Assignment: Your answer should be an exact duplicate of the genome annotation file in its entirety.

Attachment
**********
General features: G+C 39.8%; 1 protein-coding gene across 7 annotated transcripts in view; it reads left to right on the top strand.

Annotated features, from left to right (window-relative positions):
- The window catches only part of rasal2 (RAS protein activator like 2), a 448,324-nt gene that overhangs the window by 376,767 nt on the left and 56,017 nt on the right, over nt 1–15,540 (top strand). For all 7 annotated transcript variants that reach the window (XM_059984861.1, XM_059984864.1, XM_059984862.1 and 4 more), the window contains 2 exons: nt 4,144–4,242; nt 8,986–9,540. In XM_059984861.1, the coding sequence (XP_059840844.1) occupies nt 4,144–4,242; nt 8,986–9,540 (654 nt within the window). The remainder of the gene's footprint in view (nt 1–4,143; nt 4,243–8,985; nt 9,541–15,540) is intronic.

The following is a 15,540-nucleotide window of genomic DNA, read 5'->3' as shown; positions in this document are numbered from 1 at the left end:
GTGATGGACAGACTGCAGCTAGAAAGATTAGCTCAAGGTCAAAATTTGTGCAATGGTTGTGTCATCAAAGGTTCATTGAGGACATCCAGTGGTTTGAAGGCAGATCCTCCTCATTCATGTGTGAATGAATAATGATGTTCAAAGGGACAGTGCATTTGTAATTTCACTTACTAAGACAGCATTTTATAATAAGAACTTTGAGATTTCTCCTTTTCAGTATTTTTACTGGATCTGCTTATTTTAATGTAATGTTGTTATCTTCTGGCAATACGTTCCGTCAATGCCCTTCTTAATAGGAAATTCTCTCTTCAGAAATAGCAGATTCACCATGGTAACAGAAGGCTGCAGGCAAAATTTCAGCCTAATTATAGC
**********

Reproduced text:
General features: G+C 39.8%; 1 protein-coding gene across 7 annotated transcripts in view; it reads left to right on the top strand.

Annotated features, from left to right (window-relative positions):
- The window catches only part of rasal2 (RAS protein activator like 2), a 448,324-nt gene that overhangs the window by 376,767 nt on the left and 56,017 nt on the right, over nt 1–15,540 (top strand). For all 7 annotated transcript variants that reach the window (XM_059984861.1, XM_059984864.1, XM_059984862.1 and 4 more), the window contains 2 exons: nt 4,144–4,242; nt 8,986–9,540. In XM_059984861.1, the coding sequence (XP_059840844.1) occupies nt 4,144–4,242; nt 8,986–9,540 (654 nt within the window). The remainder of the gene's footprint in view (nt 1–4,143; nt 4,243–8,985; nt 9,541–15,540) is intronic.

The following is a 15,540-nucleotide window of genomic DNA, read 5'->3' as shown; positions in this document are numbered from 1 at the left end:
GTGATGGACAGACTGCAGCTAGAAAGATTAGCTCAAGGTCAAAATTTGTGCAATGGTTGTGTCATCAAAGGTTCATTGAGGACATCCAGTGGTTTGAAGGCAGATCCTCCTCATTCATGTGTGAATGAATAATGATGTTCAAAGGGACAGTGCATTTGTAATTTCACTTACTAAGACAGCATTTTATAATAAGAACTTTGAGATTTCTCCTTTTCAGTATTTTTACTGGATCTGCTTATTTTAATGTAATGTTGTTATCTTCTGGCAATACGTTCCGTCAATGCCCTTCTTAATAGGAAATTCTCTCTTCAGAAATAGCAGATTCACCATGGTAACAGAAGGCTGCAGGCAAAATTTCAGCCTAATTATAGC